Elsewhere on his website, Preston listed another achievement: “Organized visit, participation and conference for Russian Government Officials to attend the annual meeting of the National Rifle Association (NRA) and meeting with the president of the NRA as part of a legislative project to grant Russian citizens the right to bear arms.”
Meetings and hosts
Preston doesn’t hide his affections for Russian President Vladimir Putin. His Twitter and Facebook feeds are drenched in material from Russian propaganda outlets, and he helped the Kremlin whitewash its recent presidential election, claiming both that he “didn’t see any complaints” and that “Crimea was, is, and will be Russian.” He’s even written a book entitled The December 4, 2011 Parliamentary Elections of the Russian Federation — The Case Against Western Media Bias and Prejudice.
Indeed, as Preston recently told ThinkProgress, he believes Putin was appointed by God.
I’m telling you right now. This is my personal opinion, but I think there are certain people throughout history, excluding Christ for obvious reasons — humans, not God — there are people who have been placed on this planet, once about every 500 years, who are difference-makers. Without whom things would be much different and worse. In the history of our nation I believe firmly that George Washington was one of those people. Had he not lived, this would be a totally different scenario. There are two people in Russian history in the last days that I believe were God-sent. One was Boris Yeltsin, and one was Vladimir Putin. And the reason I say Yeltsin… he was the guy that anointed Putin, and, man, that was a world-changer right there. Him. Yeltsin did it. And from whence it came, I can only think, you know, that it was divine
Preston hasn’t limited his attempts at building bridges with Russia to trips to Moscow. Recent documents discovered by NPR show how Preston acted as host for Torshin, a lifetime NRA member, and Russian diplomat Igor Matveev during the 2012 U.S. presidential election.
Torshin, of course, was recently sanctioned by the U.S. government. Preston told ThinkProgress that the sanctions haven’t affected his friend. “He doesn’t get as emotional as I do,” Preston said. “When we’re having lunch or dinner or whatever, I don’t pound my fist, but I’ll be very emotional about [how] this is stupid. He’s very level-headed, and his opinion about the sanctions are, ‘Eh, it’s just politics.’ It rolls off, man.”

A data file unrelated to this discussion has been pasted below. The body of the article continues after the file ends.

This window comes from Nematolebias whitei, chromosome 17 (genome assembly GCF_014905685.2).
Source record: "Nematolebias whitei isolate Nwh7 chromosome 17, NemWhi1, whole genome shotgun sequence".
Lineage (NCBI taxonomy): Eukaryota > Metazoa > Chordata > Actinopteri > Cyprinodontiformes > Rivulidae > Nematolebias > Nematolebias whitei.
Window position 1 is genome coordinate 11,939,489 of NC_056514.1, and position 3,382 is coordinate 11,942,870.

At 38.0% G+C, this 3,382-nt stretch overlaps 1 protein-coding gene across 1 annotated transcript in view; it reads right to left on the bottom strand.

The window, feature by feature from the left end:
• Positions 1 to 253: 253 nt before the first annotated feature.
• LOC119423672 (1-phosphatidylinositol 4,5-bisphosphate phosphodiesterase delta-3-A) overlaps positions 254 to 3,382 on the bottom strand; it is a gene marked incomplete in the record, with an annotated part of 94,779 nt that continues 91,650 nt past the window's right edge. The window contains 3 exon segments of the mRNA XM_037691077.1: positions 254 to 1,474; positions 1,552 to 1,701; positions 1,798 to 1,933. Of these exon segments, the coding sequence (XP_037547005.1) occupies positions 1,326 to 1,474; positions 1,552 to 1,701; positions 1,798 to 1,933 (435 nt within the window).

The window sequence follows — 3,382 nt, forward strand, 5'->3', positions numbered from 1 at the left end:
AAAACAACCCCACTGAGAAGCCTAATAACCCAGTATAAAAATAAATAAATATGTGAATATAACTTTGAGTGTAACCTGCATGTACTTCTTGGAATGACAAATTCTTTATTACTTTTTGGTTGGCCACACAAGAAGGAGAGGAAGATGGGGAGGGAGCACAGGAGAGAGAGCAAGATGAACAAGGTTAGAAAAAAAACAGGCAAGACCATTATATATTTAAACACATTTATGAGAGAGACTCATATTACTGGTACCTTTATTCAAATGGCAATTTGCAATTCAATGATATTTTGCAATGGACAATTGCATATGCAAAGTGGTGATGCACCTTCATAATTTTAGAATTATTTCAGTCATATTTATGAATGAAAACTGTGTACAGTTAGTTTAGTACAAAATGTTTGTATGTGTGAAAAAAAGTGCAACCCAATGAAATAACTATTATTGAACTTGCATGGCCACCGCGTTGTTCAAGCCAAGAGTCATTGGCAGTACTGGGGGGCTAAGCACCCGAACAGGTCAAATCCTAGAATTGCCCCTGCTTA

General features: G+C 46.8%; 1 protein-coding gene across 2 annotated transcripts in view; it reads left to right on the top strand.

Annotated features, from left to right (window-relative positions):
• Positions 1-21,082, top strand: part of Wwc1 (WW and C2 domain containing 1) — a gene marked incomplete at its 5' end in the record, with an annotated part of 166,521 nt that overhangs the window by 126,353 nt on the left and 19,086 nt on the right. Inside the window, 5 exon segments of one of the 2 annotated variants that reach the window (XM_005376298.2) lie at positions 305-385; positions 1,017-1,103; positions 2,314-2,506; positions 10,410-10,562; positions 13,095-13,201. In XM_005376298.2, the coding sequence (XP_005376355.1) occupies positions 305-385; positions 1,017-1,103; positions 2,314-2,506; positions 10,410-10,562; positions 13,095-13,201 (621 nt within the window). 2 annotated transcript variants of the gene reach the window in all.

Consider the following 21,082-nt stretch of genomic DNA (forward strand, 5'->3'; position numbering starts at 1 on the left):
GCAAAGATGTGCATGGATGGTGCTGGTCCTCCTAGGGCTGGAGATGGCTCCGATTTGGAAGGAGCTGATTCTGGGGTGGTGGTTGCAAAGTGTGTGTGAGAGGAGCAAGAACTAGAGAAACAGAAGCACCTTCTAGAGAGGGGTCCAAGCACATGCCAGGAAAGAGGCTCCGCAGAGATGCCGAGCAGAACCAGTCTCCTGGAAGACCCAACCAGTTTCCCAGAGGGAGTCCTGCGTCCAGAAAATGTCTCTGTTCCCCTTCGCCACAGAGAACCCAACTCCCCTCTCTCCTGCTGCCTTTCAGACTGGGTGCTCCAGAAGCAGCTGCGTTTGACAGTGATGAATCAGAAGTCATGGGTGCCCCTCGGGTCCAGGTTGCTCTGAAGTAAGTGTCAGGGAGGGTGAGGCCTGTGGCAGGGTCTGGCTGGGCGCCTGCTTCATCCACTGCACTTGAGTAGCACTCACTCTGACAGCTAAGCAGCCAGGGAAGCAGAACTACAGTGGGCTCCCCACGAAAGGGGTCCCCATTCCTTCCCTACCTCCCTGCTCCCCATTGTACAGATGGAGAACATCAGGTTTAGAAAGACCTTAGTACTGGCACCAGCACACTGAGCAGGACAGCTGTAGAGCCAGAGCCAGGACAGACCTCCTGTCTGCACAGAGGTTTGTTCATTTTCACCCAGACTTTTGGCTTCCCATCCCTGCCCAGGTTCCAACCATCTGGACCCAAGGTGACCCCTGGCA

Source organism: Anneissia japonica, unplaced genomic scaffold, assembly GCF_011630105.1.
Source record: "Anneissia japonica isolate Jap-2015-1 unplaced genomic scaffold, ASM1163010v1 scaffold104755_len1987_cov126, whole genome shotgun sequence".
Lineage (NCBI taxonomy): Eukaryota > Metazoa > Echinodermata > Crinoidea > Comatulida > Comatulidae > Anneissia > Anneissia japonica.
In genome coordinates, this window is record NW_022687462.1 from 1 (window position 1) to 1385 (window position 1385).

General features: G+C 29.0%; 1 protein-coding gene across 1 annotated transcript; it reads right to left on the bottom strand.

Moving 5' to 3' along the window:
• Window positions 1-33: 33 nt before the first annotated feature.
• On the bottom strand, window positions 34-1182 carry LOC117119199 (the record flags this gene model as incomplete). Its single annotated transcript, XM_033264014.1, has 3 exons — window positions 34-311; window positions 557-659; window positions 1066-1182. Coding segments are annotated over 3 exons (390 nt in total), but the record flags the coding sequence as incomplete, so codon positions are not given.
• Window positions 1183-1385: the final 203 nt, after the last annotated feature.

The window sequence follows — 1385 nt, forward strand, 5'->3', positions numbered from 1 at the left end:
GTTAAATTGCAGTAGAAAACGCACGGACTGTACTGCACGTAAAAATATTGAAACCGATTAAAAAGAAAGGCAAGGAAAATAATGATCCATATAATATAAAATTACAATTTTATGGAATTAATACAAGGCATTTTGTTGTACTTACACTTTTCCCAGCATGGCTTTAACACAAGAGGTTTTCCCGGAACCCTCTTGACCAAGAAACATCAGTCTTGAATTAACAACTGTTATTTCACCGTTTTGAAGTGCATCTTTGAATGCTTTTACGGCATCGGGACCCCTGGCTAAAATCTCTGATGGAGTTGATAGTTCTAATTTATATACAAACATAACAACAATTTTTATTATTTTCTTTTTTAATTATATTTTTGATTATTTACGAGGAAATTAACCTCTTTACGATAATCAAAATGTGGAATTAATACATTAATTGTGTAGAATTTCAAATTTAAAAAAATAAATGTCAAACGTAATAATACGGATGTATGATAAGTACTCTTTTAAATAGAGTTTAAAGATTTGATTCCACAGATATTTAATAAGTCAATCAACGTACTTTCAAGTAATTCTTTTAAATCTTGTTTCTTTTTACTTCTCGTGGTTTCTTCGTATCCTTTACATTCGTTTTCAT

Matveev, as it is, has also met spent time with Blackburn. According to local paper The Daily Herald, Matveev, then the First Secretary of the Russian Embassy, trekked to Nashville in 2008. While there, he dropped by Blackburn’s office, meeting with the congresswoman.
“It was very nice to have the chance to visit with Congressman Blackburn as well and discuss U.S.-Russia relations. It was a very enjoyable trip and I received a good reception,” Matveev said of the meeting.
This was around the same time that Russia began strengthening its efforts to reach out to social conservatives across the West. Likewise, it came shortly before Torshin requested a meeting with former Alaska Gov. Sarah Palin (R), a woman whose politics closely align with Blackburn’s.
As it is, there’s no indication anything came from Blackburn’s meeting with Matveev — although it’s worth noting that a Russian Twitter account posing as the Tennessee GOP Party was the seventh-most mentioned account on the day of the 2016 election. And while Blackburn has carried water for President Donald Trump during the ongoing investigations into possible Russian meddling in the 2016 presidential election, she has never been the most outspoken pro-Kremlin figure in Congress.
“I’ve never asked [Blackburn] for anything with respect to Russia or policy or anything, but she has always voted opposite of what I thought she should,” Preston told ThinkProgress.
However, the fact that Matveev took the time to drop by her office — and that Torshin spent over a decade building ties with Preston, a relatively small-time lawyer with numerous links to Blackburn — tosses fresh questions on how certain Russian officials view Blackburn, as well as how they might woo and lobby the Senate hopeful.
“[Preston] is this random guy in Brentwood, and he’s got all of these Russian connections,” the Nashville-based lawyer said. “It’s bizarre, and [the relationship between Preston and Blackburn] can’t be discounted, knowing what we know now. Especially as tight as he is with Marsha, it can’t be discounted.”